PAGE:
Dotwar is like DOOM in morse code.
The idea was to connect a shared database and the
time of day clock to a discrete event simulator
to make a real-time, multi-user game. Real time
in this case was real slow, like months.
There was a space hunt game, called startrek, that was popular
at computer centers in the early '70s. Our computer center banned it because of all the system resources and terminal time it consumed. I wanted to replace it with a game that chewed up social-cycles
Now we all know that space travel takes time. So I
figured that if we got a good real-time space game
going then it would be a lot easier to find time on
a public terminal. The idea was to plot strategy
most of the evening down at the pub and only drop by
the computer center on the way home to enter the next
was called that because that is what you got; a
ship was just a dot. But that dot had thrust and momentum
and you could program a sequence of burns. Waging war
was a lot like the postal game of Diplomacy.
The big war lasted several months. HarryChesley
white force; GordonLetwin
led black. Gordon's front-end battle computer prevailed, as it had in an earlier joust with me. In the end the dots were not all that suffered. Friendships were made and then lost as the degree of intrigue escalated.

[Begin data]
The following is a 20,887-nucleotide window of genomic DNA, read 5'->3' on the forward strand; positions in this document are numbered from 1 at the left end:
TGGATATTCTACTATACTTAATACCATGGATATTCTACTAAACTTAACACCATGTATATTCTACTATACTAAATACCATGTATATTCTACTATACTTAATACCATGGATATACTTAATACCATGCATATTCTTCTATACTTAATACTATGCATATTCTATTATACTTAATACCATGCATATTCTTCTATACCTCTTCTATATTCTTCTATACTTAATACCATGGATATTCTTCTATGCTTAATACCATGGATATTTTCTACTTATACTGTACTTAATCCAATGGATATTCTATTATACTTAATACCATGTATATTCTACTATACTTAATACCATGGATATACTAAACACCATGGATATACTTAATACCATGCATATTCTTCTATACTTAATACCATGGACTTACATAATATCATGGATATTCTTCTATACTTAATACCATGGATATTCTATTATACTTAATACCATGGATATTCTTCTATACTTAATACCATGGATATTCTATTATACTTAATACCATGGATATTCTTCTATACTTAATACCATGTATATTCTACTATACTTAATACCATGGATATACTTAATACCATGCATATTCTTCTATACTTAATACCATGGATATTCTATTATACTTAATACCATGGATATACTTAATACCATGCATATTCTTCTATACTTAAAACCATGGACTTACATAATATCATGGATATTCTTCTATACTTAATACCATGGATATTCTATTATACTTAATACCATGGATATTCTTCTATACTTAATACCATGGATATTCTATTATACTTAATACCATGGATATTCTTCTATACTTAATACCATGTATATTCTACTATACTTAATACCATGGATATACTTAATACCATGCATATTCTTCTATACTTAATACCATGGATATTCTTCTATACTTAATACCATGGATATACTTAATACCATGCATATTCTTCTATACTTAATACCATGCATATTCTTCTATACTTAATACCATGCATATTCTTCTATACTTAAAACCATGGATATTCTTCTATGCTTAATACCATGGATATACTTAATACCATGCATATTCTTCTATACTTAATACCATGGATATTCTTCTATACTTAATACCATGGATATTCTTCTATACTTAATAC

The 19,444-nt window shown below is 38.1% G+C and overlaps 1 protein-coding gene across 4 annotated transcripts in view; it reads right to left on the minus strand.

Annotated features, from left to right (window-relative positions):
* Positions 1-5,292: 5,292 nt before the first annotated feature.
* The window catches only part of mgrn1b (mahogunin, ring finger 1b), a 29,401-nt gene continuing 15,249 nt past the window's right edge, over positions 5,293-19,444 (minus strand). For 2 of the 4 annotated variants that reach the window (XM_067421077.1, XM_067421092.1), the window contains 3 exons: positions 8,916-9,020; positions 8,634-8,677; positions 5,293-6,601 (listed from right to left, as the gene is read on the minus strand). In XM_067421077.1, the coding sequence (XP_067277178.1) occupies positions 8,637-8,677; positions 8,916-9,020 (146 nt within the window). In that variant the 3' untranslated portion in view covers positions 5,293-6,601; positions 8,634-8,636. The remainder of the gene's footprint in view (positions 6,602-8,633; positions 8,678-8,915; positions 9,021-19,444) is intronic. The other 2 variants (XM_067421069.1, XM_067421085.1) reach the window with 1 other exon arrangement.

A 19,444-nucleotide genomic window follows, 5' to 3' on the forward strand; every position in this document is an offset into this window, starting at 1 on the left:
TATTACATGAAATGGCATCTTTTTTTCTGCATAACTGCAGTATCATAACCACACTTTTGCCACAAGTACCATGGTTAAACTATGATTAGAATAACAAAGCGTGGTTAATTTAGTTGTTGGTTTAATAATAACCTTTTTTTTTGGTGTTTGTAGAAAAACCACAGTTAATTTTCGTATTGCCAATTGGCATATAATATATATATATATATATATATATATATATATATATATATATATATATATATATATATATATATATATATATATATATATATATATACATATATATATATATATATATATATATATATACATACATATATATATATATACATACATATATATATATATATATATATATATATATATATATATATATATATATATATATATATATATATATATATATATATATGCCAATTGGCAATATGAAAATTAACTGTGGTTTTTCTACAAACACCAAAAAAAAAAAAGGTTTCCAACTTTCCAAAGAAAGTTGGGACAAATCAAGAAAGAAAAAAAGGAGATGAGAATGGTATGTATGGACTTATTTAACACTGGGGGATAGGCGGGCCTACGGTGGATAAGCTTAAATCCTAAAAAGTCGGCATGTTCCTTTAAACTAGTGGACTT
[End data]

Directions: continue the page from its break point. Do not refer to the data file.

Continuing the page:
I've located the original source for dotwar along with some documentation and a few game related emails.
My programming style was adapted to the needs of fortran and the realities of editing on punch cards. Careful readers will note that I was already object oriented
but couldn't even spell global
Just for curiosity, of course, are there any refactor points left in your code? (I am not a fortran reader, it looks too much like ASM for someone of my background.) -- WyattMatthews
Fortran of that era did not have the notion of a basic block. Newer Fortrans do and I would use them. The code is well structured for the time in that gotos were orderly (not spagetti code). In an object-oriented language I would make objects and events their own objects. Notice that I was already thinking that way. Of course then I'd have to generalize the persistence. -- WardCunningham
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